Posted by: Ann Corcoran | June 18, 2011

Law firm simplifies for us Temporary Protected Status requirements

This is one more in my continuing series on Temporary Protected Status.

My interest is that I have recently learned that this LEGAL immigration program—which I call a scam—is responsible for the very large number of illegal immigrants from El Salvador residing in the DC area.

One of the great challenges for us who wish to control the number of immigrants arriving in the US and taking jobs (we note that Maryland is dead last in the Nation for job creation), overcrowding schools and increasing welfare usage is to increase the knowledge of our voting citizens about the immigration process beyond just throwing buzz words around like “illegal” immigrants and “legal” immigrants.   I implore readers to become familiar (granted it’s challenging) with the myriad programs available to those who came to the US illegally and that allow them to stay and dodge deportation.

One such program is Temporary Protected Status!  An Amnesty fig leaf!

There is nothing “temporary” about Temporary Protected Status (TPS)!   We quote Mark Krikorian, Executive Director of the Center for Immigration Studies, here, in the Miami Herald last year on that point:

“There is nothing temporary about Temporary Protected Status,” said Mark Krikorian, executive director of Washington-based Center for Immigration Studies, which advocates for tighter immigration control. “It’s just a fig leaf for the government because they don’t want to deport these illegal immigrants and it gives the government a convenient way to effectively amnesty them.”

Recently I came across this law firm* website ( thanks Ansari) which outlines for prospective clients (and for us!) the requirements of the program.  There are lots of immigration lawyers out drumming up TPS business from illegal immigrants from countries such as Haiti, El Salvador, Honduras,  Nicaragua, Somalia, and in a slightly different category, Liberia.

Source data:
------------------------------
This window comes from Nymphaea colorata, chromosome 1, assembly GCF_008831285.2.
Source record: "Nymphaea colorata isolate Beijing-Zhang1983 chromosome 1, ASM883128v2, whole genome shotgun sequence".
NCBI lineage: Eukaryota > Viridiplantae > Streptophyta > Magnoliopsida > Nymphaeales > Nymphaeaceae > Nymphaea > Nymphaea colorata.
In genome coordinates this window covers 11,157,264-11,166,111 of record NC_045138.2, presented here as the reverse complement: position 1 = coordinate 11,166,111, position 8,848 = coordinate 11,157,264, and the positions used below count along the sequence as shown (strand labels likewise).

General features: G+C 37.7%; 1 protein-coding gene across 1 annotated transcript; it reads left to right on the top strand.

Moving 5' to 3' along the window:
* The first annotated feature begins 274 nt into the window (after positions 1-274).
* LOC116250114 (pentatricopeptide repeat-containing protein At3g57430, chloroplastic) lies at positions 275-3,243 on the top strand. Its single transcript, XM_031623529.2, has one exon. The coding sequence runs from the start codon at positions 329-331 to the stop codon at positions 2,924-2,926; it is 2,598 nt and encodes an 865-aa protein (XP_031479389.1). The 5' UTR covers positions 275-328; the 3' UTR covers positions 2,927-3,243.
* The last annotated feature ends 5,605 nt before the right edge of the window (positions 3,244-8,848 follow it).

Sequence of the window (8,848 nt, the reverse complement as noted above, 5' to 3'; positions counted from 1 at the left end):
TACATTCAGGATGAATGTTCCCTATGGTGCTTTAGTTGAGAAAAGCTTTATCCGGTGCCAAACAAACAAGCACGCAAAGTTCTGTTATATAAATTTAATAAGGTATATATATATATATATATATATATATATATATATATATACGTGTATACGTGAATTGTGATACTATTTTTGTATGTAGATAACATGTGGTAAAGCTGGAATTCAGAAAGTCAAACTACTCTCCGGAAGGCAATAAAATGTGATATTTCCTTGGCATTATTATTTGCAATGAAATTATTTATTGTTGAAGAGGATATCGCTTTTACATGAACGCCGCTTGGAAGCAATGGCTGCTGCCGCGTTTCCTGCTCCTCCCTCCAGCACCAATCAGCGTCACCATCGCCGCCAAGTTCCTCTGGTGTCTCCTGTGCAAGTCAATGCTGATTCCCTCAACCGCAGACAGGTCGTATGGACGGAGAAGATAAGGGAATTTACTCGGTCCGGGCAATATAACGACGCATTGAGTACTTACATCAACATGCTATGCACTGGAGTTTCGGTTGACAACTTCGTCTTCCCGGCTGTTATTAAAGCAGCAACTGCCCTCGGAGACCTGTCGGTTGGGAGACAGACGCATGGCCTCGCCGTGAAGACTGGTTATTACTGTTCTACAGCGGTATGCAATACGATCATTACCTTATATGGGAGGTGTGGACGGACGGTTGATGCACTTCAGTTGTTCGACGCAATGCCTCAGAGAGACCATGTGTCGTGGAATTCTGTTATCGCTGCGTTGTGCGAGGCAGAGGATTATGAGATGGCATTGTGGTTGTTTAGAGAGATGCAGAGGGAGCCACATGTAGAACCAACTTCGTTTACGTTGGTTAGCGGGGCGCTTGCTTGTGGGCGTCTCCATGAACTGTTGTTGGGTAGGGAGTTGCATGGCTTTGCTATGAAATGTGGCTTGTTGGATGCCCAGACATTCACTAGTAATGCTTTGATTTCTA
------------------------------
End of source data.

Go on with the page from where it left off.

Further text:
Here is the outline of TPS:

Purpose of Temporary Protected Status (TPS)

Temporary Protected Status (TPS) is a blanket, temporary status that the United States government grants to persons already in the United States that are from countries the United States has determined are unsafe for them to return to.

A country may be designated for TPS if:

~There is ongoing armed conflict within the country that makes it unsafe for persons to return to the country; or

~A natural or environmental disaster has led to a substantial but temporary disruption of living conditions within a country; or

~Other extraordinary and temporary conditions prevent persons from returning to the country in safety.

When the United States designates a country for TPS status, it will also designate a time period in which persons from that country must register for TPS benefits and a termination date—the date when TPS designation for the country will end. The United States may choose to extend a country’s TPS designation beyond the initial period if it determines it is still unsafe for persons to return to the country.

Eligibility for Temporary Protected Status (TPS)

To establish your eligibility for TPS, you must:

~provide proof of your identity;

~provide proof that you are a national of a TPS-designated country;

~provide proof that you have been continuously living in the United States since the date of TPS-designation;

~register within the designated registration period (under certain circumstances, you may file an application for TPS after the registration period has ended); and

~not be subject to certain security and criminal grounds that make you inadmissible (you may be ineligible for TPS if you have committed certain crimes).